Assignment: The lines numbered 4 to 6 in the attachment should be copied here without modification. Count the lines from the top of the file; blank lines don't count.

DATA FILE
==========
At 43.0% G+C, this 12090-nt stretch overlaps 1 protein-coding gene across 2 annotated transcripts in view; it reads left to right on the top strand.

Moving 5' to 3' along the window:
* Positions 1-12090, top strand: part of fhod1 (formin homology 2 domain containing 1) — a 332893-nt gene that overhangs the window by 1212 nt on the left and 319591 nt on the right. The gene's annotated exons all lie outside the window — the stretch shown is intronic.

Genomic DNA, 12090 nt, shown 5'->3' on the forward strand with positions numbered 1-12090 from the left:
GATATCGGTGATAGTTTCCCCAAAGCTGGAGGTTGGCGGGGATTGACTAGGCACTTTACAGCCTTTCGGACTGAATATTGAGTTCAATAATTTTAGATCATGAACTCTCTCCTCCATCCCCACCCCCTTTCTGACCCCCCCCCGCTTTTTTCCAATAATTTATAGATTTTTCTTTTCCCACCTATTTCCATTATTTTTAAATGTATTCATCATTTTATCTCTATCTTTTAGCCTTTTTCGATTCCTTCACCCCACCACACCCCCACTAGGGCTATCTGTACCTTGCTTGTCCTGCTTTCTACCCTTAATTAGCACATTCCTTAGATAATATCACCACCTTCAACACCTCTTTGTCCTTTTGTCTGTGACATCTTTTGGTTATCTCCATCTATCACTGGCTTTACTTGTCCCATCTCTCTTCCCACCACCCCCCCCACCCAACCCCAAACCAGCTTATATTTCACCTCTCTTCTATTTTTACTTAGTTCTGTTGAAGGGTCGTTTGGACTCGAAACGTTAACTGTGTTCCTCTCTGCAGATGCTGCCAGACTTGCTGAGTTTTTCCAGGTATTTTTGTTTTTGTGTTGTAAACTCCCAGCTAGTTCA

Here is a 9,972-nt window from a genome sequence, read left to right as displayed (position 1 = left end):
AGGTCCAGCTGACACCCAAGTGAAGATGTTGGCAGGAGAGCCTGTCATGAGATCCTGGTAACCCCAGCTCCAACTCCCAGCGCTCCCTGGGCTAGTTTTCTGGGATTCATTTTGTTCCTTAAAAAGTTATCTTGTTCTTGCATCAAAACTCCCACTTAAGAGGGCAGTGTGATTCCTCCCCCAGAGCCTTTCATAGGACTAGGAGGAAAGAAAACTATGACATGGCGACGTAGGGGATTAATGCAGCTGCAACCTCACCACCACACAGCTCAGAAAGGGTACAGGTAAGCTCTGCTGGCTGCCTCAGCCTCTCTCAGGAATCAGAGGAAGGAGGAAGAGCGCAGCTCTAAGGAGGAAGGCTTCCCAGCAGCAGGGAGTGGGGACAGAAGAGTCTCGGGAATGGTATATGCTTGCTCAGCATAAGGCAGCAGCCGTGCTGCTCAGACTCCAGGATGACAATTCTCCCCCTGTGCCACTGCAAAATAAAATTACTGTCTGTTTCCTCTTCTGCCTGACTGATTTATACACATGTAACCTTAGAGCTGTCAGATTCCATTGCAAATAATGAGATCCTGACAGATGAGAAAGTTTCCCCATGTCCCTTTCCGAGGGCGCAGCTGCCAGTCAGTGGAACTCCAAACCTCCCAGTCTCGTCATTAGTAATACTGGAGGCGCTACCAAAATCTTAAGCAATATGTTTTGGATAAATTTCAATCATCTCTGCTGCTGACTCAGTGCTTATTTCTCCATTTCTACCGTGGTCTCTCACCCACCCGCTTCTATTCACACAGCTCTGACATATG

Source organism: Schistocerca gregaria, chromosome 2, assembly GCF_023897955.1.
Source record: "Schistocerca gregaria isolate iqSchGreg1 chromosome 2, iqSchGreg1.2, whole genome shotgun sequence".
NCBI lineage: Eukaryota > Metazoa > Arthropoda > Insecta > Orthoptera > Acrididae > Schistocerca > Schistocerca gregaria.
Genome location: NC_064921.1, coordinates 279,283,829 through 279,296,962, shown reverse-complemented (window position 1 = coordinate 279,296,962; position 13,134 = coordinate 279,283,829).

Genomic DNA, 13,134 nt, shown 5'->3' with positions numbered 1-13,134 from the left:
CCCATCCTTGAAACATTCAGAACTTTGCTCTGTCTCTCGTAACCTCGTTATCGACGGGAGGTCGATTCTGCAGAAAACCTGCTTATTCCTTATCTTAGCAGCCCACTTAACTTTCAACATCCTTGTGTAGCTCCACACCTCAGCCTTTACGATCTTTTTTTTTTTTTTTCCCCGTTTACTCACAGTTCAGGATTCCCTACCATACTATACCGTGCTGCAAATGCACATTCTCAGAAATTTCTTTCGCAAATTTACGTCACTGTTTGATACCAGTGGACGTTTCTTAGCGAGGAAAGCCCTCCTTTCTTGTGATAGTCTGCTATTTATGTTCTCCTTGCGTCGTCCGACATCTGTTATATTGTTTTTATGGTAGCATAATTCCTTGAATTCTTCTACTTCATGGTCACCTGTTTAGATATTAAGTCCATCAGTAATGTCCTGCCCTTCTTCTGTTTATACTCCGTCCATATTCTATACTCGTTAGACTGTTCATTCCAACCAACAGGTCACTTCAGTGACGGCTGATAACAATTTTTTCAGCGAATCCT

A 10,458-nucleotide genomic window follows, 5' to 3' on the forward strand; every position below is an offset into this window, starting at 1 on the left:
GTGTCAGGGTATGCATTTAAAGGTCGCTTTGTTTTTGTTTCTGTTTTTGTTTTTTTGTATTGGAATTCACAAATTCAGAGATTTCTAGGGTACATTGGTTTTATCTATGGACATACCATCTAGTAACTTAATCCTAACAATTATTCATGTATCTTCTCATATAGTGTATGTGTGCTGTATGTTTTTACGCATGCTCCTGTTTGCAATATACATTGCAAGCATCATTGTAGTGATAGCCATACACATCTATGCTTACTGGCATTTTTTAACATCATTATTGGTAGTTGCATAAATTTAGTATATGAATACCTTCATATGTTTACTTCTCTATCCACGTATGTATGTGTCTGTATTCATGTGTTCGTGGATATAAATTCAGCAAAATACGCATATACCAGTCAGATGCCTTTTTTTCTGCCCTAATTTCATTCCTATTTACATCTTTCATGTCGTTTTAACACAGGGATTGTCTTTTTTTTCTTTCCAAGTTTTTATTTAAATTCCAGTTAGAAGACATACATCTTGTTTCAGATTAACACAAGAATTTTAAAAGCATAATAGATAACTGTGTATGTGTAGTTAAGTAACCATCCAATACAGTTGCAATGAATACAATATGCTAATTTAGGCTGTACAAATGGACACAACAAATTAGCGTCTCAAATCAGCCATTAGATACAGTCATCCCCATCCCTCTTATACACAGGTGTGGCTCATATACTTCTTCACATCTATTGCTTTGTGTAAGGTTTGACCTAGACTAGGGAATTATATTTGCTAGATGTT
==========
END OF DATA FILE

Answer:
Genomic DNA, 12090 nt, shown 5'->3' on the forward strand with positions numbered 1-12090 from the left:
GATATCGGTGATAGTTTCCCCAAAGCTGGAGGTTGGCGGGGATTGACTAGGCACTTTACAGCCTTTCGGACTGAATATTGAGTTCAATAATTTTAGATCATGAACTCTCTCCTCCATCCCCACCCCCTTTCTGACCCCCCCCCGCTTTTTTCCAATAATTTATAGATTTTTCTTTTCCCACCTATTTCCATTATTTTTAAATGTATTCATCATTTTATCTCTATCTTTTAGCCTTTTTCGATTCCTTCACCCCACCACACCCCCACTAGGGCTATCTGTACCTTGCTTGTCCTGCTTTCTACCCTTAATTAGCACATTCCTTAGATAATATCACCACCTTCAACACCTCTTTGTCCTTTTGTCTGTGACATCTTTTGGTTATCTCCATCTATCACTGGCTTTACTTGTCCCATCTCTCTTCCCACCACCCCCCCCACCCAACCCCAAACCAGCTTATATTTCACCTCTCTTCTATTTTTACTTAGTTCTGTTGAAGGGTCGTTTGGACTCGAAACGTTAACTGTGTTCCTCTCTGCAGATGCTGCCAGACTTGCTGAGTTTTTCCAGGTATTTTTGTTTTTGTGTTGTAAACTCCCAGCTAGTTCA

Here is a 9,972-nt window from a genome sequence, read left to right as displayed (position 1 = left end):